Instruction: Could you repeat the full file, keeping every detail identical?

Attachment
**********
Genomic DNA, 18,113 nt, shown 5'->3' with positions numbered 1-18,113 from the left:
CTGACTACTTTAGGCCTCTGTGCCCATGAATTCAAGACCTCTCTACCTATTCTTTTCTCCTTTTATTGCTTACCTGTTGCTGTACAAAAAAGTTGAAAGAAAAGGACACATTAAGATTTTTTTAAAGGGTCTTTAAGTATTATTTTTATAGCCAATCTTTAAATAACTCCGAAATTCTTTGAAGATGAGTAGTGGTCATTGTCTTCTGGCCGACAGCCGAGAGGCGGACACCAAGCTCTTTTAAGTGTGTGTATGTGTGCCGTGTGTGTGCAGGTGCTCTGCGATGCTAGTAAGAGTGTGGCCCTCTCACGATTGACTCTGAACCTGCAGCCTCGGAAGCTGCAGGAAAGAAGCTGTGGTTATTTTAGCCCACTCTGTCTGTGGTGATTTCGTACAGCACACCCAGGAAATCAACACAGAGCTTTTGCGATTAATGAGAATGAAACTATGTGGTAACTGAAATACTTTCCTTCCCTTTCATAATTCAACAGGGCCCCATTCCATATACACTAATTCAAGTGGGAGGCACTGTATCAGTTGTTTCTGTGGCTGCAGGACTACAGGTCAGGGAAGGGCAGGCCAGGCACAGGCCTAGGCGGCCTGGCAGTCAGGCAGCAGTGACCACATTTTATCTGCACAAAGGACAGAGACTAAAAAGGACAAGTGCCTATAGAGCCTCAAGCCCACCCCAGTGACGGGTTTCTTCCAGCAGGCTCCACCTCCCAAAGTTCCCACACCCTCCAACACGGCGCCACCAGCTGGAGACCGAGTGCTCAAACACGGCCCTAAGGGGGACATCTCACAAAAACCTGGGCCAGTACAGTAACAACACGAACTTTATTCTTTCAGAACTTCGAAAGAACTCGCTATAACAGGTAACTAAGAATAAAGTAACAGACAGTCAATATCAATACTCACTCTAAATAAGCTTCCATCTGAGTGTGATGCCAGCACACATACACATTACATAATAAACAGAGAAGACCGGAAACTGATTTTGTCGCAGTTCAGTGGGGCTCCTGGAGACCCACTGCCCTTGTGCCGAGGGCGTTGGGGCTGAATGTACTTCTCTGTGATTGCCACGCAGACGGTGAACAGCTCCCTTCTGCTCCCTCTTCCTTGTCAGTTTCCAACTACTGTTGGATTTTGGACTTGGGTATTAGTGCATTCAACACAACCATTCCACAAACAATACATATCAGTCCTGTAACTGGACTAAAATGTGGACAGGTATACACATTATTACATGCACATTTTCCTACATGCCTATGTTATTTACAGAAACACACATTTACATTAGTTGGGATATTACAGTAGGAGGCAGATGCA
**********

Genomic DNA, 18,113 nt, shown 5'->3' with positions numbered 1-18,113 from the left:
CTGACTACTTTAGGCCTCTGTGCCCATGAATTCAAGACCTCTCTACCTATTCTTTTCTCCTTTTATTGCTTACCTGTTGCTGTACAAAAAAGTTGAAAGAAAAGGACACATTAAGATTTTTTTAAAGGGTCTTTAAGTATTATTTTTATAGCCAATCTTTAAATAACTCCGAAATTCTTTGAAGATGAGTAGTGGTCATTGTCTTCTGGCCGACAGCCGAGAGGCGGACACCAAGCTCTTTTAAGTGTGTGTATGTGTGCCGTGTGTGTGCAGGTGCTCTGCGATGCTAGTAAGAGTGTGGCCCTCTCACGATTGACTCTGAACCTGCAGCCTCGGAAGCTGCAGGAAAGAAGCTGTGGTTATTTTAGCCCACTCTGTCTGTGGTGATTTCGTACAGCACACCCAGGAAATCAACACAGAGCTTTTGCGATTAATGAGAATGAAACTATGTGGTAACTGAAATACTTTCCTTCCCTTTCATAATTCAACAGGGCCCCATTCCATATACACTAATTCAAGTGGGAGGCACTGTATCAGTTGTTTCTGTGGCTGCAGGACTACAGGTCAGGGAAGGGCAGGCCAGGCACAGGCCTAGGCGGCCTGGCAGTCAGGCAGCAGTGACCACATTTTATCTGCACAAAGGACAGAGACTAAAAAGGACAAGTGCCTATAGAGCCTCAAGCCCACCCCAGTGACGGGTTTCTTCCAGCAGGCTCCACCTCCCAAAGTTCCCACACCCTCCAACACGGCGCCACCAGCTGGAGACCGAGTGCTCAAACACGGCCCTAAGGGGGACATCTCACAAAAACCTGGGCCAGTACAGTAACAACACGAACTTTATTCTTTCAGAACTTCGAAAGAACTCGCTATAACAGGTAACTAAGAATAAAGTAACAGACAGTCAATATCAATACTCACTCTAAATAAGCTTCCATCTGAGTGTGATGCCAGCACACATACACATTACATAATAAACAGAGAAGACCGGAAACTGATTTTGTCGCAGTTCAGTGGGGCTCCTGGAGACCCACTGCCCTTGTGCCGAGGGCGTTGGGGCTGAATGTACTTCTCTGTGATTGCCACGCAGACGGTGAACAGCTCCCTTCTGCTCCCTCTTCCTTGTCAGTTTCCAACTACTGTTGGATTTTGGACTTGGGTATTAGTGCATTCAACACAACCATTCCACAAACAATACATATCAGTCCTGTAACTGGACTAAAATGTGGACAGGTATACACATTATTACATGCACATTTTCCTACATGCCTATGTTATTTACAGAAACACACATTTACATTAGTTGGGATATTACAGTAGGAGGCAGATGCA